China’s Covid surge ravages restaurants as workers fall ill and diners continue to stay home
- The country may be moving on from zero-Covid, but China’s dine-in crowds have yet to return as infections spread unabated
- Restaurateurs, wait staff and delivery workers remain hopeful that the economic hits will eventually stop coming, but China’s rocky transition to living with the virus is leaving a bad taste in their mouths
One after another, Chen Fei and her co-workers at a Beijing restaurant contracted Covid-19 as it began its rapid and unchecked spread through the country this month. With no one left to work, the restaurant was forced to close for eight days.
But in these economically challenging times, a week with no income can feel like an eternity for those living pay cheque to pay cheque.
So, when the restaurant finally reopened last week, Chen and her colleagues eagerly anticipated that business would quickly return to normal. After all, the country had just eased its long-held zero-Covid restrictions, and people were once again free to move about the capital.
If we open, they will come, the staff thought.
But almost no one has.
“There were already so few customers coming before, as dining-in in Beijing required a negative nucleic acid test within 48 hours,” Chen said. “Now, there are nearly no dine-in customers.”
As a close-contact sector, China’s food-service industry has been battered and bruised by repeated outbreaks and subsequent lockdowns over the past three years. And even after the nation’s sudden shift away from the disruptive zero-Covid policy, surging infection numbers mean that the pain isn’t over yet, as restaurants struggle to do business in what has been a rocky transition to living with the coronavirus.
On Monday, Xu Hejian, a spokesman for the Beijing municipal government, urged restaurants in all districts to resume dine-in services. Many shopping malls in Beijing also announced that patrons no longer needed to show a negative test result.
But such directives and announcements have come as little comfort to restaurant owners and employees across the city.
“Now, we generally have one or two tables of customers a day,” lamented a waiter surnamed Li at another Beijing restaurant. “Sometimes there are no customers all day.”
Li recalled how her restaurant used to be full during peak dining hours, with customers queuing for tables.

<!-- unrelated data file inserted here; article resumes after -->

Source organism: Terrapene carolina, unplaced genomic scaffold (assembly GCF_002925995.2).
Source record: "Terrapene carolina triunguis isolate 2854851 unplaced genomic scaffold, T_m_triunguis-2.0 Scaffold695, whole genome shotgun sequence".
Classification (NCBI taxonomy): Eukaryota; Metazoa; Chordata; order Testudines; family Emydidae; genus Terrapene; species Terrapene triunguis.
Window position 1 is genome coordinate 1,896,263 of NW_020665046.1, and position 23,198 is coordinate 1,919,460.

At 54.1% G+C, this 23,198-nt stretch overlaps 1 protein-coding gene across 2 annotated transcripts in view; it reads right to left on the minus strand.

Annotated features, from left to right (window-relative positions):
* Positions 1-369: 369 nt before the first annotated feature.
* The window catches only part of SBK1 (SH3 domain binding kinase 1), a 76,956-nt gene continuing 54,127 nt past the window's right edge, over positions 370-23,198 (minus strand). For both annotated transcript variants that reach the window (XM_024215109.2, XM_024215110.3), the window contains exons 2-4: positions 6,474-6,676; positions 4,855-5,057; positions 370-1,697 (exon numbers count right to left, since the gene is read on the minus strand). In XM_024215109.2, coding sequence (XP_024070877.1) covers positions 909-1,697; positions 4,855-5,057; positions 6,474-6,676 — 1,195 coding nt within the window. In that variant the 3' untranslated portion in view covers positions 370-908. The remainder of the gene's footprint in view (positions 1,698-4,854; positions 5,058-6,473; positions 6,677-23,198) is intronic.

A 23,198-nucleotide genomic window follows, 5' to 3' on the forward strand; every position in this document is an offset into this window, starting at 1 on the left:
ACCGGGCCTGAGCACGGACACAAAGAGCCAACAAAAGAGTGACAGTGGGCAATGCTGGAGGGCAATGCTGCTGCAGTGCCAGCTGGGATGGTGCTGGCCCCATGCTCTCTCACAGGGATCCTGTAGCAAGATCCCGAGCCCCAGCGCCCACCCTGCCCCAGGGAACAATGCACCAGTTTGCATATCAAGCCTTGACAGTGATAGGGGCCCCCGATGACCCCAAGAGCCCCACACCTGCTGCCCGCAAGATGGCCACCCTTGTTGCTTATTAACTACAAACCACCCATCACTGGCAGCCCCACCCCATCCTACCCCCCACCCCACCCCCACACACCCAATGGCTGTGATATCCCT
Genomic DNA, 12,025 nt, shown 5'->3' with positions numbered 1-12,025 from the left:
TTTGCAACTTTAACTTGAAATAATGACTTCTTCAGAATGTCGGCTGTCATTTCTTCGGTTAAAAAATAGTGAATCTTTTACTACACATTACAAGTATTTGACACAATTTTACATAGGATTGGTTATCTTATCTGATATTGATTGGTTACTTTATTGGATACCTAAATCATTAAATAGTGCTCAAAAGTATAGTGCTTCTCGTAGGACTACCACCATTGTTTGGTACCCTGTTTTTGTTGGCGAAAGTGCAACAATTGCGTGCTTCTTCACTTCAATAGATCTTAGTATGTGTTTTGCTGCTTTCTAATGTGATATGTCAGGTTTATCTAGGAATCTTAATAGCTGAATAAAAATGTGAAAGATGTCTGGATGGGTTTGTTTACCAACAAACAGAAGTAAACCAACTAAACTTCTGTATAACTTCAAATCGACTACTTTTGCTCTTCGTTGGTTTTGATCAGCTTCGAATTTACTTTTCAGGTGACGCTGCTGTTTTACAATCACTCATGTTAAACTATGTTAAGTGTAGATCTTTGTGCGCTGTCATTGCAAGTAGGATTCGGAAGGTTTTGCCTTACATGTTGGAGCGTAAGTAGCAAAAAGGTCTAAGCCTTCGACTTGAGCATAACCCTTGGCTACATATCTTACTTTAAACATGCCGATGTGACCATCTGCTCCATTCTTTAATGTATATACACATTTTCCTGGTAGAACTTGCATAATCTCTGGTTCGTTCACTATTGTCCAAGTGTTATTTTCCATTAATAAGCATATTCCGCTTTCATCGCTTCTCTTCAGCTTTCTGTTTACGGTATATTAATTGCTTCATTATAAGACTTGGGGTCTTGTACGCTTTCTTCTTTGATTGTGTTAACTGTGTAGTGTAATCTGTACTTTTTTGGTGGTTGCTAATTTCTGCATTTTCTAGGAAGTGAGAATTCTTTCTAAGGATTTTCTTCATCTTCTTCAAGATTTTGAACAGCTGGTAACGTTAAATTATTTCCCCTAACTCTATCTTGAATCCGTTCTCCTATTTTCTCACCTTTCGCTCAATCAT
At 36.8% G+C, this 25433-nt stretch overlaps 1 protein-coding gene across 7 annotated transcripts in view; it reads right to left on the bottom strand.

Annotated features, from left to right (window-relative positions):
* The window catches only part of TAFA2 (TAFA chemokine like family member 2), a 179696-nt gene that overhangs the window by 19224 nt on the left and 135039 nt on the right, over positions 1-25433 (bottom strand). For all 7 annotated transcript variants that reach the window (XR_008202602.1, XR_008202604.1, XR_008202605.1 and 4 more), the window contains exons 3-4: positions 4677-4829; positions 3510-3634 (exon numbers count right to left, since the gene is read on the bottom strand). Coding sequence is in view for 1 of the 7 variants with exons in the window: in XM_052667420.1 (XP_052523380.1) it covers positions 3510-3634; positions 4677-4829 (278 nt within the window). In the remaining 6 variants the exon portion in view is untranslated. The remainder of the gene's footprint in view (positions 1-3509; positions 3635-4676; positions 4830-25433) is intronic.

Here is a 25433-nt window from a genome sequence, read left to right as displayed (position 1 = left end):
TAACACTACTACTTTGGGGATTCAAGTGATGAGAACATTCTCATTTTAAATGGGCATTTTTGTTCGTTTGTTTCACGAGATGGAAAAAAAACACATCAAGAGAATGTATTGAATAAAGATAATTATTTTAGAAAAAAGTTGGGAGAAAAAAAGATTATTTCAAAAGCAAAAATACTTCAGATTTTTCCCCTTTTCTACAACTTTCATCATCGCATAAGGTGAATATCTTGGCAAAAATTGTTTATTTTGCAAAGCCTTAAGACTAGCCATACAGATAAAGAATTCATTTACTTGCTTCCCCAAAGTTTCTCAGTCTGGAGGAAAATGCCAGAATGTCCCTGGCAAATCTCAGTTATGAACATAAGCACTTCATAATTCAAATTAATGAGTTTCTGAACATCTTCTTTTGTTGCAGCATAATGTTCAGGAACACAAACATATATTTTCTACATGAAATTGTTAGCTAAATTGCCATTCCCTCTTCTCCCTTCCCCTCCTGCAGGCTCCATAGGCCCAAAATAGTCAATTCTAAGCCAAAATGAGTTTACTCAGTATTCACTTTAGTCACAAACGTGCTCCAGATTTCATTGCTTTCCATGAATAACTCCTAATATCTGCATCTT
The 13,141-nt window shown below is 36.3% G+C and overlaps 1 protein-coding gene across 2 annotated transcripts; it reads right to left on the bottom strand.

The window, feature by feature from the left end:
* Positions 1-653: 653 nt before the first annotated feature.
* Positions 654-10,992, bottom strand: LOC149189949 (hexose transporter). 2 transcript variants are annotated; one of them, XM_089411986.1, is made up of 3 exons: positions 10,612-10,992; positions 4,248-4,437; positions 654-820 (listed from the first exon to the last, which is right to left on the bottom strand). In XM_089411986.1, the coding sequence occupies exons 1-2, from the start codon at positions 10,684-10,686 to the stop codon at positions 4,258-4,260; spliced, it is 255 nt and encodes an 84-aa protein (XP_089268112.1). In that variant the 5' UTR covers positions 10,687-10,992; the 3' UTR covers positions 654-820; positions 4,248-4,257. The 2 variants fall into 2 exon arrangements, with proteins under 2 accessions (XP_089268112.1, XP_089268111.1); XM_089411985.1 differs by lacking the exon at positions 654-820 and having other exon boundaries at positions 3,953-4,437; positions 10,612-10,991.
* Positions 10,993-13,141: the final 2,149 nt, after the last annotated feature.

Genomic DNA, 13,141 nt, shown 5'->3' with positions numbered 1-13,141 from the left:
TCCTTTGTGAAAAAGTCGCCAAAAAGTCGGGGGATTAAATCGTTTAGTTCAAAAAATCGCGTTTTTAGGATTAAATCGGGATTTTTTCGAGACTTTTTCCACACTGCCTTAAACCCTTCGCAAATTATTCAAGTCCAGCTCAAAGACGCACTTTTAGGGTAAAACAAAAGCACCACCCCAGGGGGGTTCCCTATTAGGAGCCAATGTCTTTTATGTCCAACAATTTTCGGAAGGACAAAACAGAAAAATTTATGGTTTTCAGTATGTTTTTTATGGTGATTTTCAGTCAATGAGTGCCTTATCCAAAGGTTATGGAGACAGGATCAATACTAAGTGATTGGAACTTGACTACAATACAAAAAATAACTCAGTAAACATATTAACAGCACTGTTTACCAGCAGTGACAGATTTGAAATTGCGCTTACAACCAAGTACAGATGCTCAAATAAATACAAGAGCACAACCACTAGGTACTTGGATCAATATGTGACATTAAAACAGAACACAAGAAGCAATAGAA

And at yet another restaurant, owned by Xue Lang, turnover has dropped by at least two-thirds because so few people are dining out as the outbreak situation has intensified.
“The several reported deaths increased people’s fears,” Xue said. “People now avoid going outside at all … never mind dining in restaurants.”
Beijing has reported seven Covid-related deaths in the current wave, with two on Sunday and five on Monday. China’s health officials have narrowed the definition of what constitutes death from the coronavirus, with only deaths from respiratory failure counted in the official toll.
Similar scenes are playing out at restaurants across the country.
“After the full lifting of restrictions, my business basically relies on take-out,” he said. “Turnover is 20 per cent less than it was before” the easing of rules.
But for others such as Zoe Jiang, who runs a small breakfast shop in Wuhan, takeaway service is not even an option, as she cannot afford the added costs of packaging and platform fees.
Meanwhile, the challenges facing restaurants go beyond the steep drop-off in dine-in customers. The recent surge in infections has decimated the availability of delivery workers as they fall ill.
“Nine out of 10 delivery people have been infected,” said Xue in Beijing. “Food deliveries are very slow, and customers are unhappy about the long waits.
“Some of them left bad reviews on the takeaway platform. It hurt our business.”
Chen, who endured the eight-day restaurant closure, said some customers even cancel orders that take too long, compounding the restaurant’s losses.
Clement Bacri, who owns a French restaurant in Beijing, dislikes the idea of offering takeaway, as it could hurt the perception of his food and service.
“French restaurants are all about the dining experience and enjoying the environment,” he said. “It has been quite tough [on our business], but as eating is a need … we’ve managed to survive.”
But it’s not been easy, and he said his restaurant has had to become more innovative, with new marketing efforts.
According to the data released by Qichacha, a Chinese database for business and enterprise information, a total of 373,000 restaurant-related companies closed during the first half of this year – more than the total closures seen in all of 2020.
“Nearly half of the restaurants on our street closed down,” Xue said. “Those of us who survived are just struggling to get by.”
The food-service industry is one of the main channels for absorbing employment in China’s tertiary sector, according to the National Bureau of Statistics. Figures from the bureau show that, by the end of 2020, the catering industry employed more than 2.5 million people.
But while times have since turned increasingly difficult, Xue and others are trying to stay optimistic.
“The future is still looking good to me,” Xue said. “Things will gradually get better as the pandemic passes. There’s just nothing else we can do at this stage.”
And Jiang, the Wuhan restaurant owner, is also intent on enduring.
“There was a while when I kept thinking about closing the restaurant down,” she said. “If I didn’t believe things would get better, I wouldn’t have stuck it out.”
Additional reporting by Luna Sun and Elise Mak